Porting libcxxabi / Unwind to Windows / MingW 32 bit

Hello,

I’m trying to make libcxxabi / Unwind work on Windows / MingW 32 bit. Attached is a patch to make it compile without warnings and run without crashing.

However the functionality isn’t working yet: upon exception, the IP seems to be completely out of range the FDE tables. This may be related to the memory model / compilation options???

Help is welcome.

Yaron

unwind-mingw.diff (6.18 KB)

Yes, the one from Apple.

Yaron

Take a look at UnwindRegisterRestore.s. When an exception is thrown, unw_getcontext() is called which saves all registers and the return address into a register struct. Then the FDE info is used to step through each frame and modify the register set. At which step is the IP register out of bounds?

It might be that the C files need to be compiled with -fexceptions so that they have unwind tables.

-Nick

Hi Nick,

I looked at the disassembly, unw_getcontext() gets the correct IP into the context and later setInfoBasedOnIPRegister gets it right into “pc”. This is OK.

The trouble is, the whole address space is nowhere near the fde values. For example,

p = 0x66179070 <libunwind::DwarfFDECachelibunwind::LocalAddressSpace::_initialBuffer>
pc = 0x6604e7d9
fde = 0x40801c0
p->ip_start = 0x4080010
p->ip_end = 0x408010c

p is consistent with pc and local vars and addresses in unwind.dll (0x66YYYYYY)
fde is consistent with the ip ranges and with the caller of unwind.dll (the throwing function) address space (0x40800YY)

they live in different memory ranges, the fde addresses are in caller range whereas the unwind addresses are in the DLL range so when it tries to find its IP in the fde tables it can’t find.

It’s as if the DLL is supposed to load in other memory range, some linker option required?

Yaron

Yaron,

Each separately linked image (program, DLLs, etc) has its own set of FDEs (in its .eh_frame) section. The method LocalAddressSpace::findUnwindSections() needs to be updated in an OS specific way to: 1) find the image for a given pc value, and 2) find the .eh_frame section bounds for that image.

-Nick

Hi,

You are exactly correct, LocalAddressSpace::findUnwindSections does nothing #if !APPLE so the output value is random.

LocalAddressSpace::findOtherFDE and LocalAddressSpace::findFunctionName also currently do nothing. Are these also required for regular exceptions?

Yaron

Hi,

You are exactly correct, LocalAddressSpace::findUnwindSections does nothing #if !APPLE so the output value is random.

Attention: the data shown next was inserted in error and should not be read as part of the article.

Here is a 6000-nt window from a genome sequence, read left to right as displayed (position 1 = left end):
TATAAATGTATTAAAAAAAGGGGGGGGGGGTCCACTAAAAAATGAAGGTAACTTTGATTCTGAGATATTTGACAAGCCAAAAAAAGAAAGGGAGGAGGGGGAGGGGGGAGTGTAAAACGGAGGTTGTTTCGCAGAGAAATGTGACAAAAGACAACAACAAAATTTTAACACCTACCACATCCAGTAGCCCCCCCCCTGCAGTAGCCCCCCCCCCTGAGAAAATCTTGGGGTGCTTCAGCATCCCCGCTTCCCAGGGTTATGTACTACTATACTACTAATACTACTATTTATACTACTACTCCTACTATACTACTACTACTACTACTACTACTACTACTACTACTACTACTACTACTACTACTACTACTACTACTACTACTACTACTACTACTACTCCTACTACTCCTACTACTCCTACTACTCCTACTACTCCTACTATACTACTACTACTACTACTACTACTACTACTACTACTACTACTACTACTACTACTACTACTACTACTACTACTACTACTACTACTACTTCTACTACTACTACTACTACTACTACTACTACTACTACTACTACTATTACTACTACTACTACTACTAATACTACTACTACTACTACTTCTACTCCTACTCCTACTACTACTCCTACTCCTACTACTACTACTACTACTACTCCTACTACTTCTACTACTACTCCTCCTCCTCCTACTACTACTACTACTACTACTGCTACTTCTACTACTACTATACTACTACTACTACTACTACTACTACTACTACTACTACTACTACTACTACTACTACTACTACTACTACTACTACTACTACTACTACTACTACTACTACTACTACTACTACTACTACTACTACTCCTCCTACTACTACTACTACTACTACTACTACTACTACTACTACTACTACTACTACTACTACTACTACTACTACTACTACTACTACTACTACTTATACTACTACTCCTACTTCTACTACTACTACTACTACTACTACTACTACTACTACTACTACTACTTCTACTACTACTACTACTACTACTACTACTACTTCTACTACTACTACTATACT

LocalAddressSpace::findOtherFDE and LocalAddressSpace::findFunctionName also currently do nothing. Are these also required for regular exceptions?

No.

findOtherFDE() is only need if the OS has an alternate way to locate FDEs such as those for JITed code.

findFunctionNam() is used in debug builds to print out the name of functions as the unwinding happens.

-Nick

I see. It is different than the gcc runtime libgcc.

libgcc always uses the set of FDE which was registered by __register_frame. This data is private to every process since unwind runs in user space as part of the process.

Here, the OS first locates which set of FDE is relevant.
Does this mean that in OS-X unwind runs in system space and holds FDE data for all processes?

Yaron

Reviewing the code, the problem is not with processes. Without any Dwarf support from Windows, MingW (Windows) libgcc load the EH frame by itself. First it:

/* Stick a label at the beginning of the frame unwind info so we can
register/deregister it with the exception handling library code. */
static EH_FRAME_SECTION_CONST char EH_FRAME_BEGIN[]

attribute((used, section(EH_FRAME_SECTION_NAME), aligned(4)))
= { };

then the linker merges all EH frames together with the above being first so that in runtime EH_FRAME_BEGIN points to the start of the EH frame.

Finally at runtime the CRT init code registers the frame:

register_frame_fn (EH_FRAME_BEGIN, &obj);

The root of our problem is that EH_FRAME_BEGIN is registered with the MingW (gcc) exception runtime library but not with our libunwind so it does not know how to unwind its own functions. That’s why the IP is out of range the FDE tables.

So, findUnwindSections needs to know about EH_FRAME_BEGIN . I’ll try this.

Yaron

I see. It is different than the gcc runtime libgcc.

libgcc always uses the set of FDE which was registered by __register_frame. This data is private to every process since unwind runs in user space as part of the process.

Here, the OS first locates which set of FDE is relevant.
Does this mean that in OS-X unwind runs in system space and holds FDE data for all processes?

On OSX, to to find the FDE for a given pc, libunwind does the equivalent of dladdr() to find the base address of the DSO (or program) containing that pc. Then it (calls a function) which walks the mach-o data structures from the base address to find the __eh_frame section. There is no up front registration (__register_frame) of each __eh_frame section, it is done lazily.

-Nick

Yes, it’s nice when the OS does the work.

With MingW, I see a problem using our unwind library.

EH_FRAME_BEGIN is a local symbol with no external visibility
outside the libgcc DLL. There is no API exposing it either.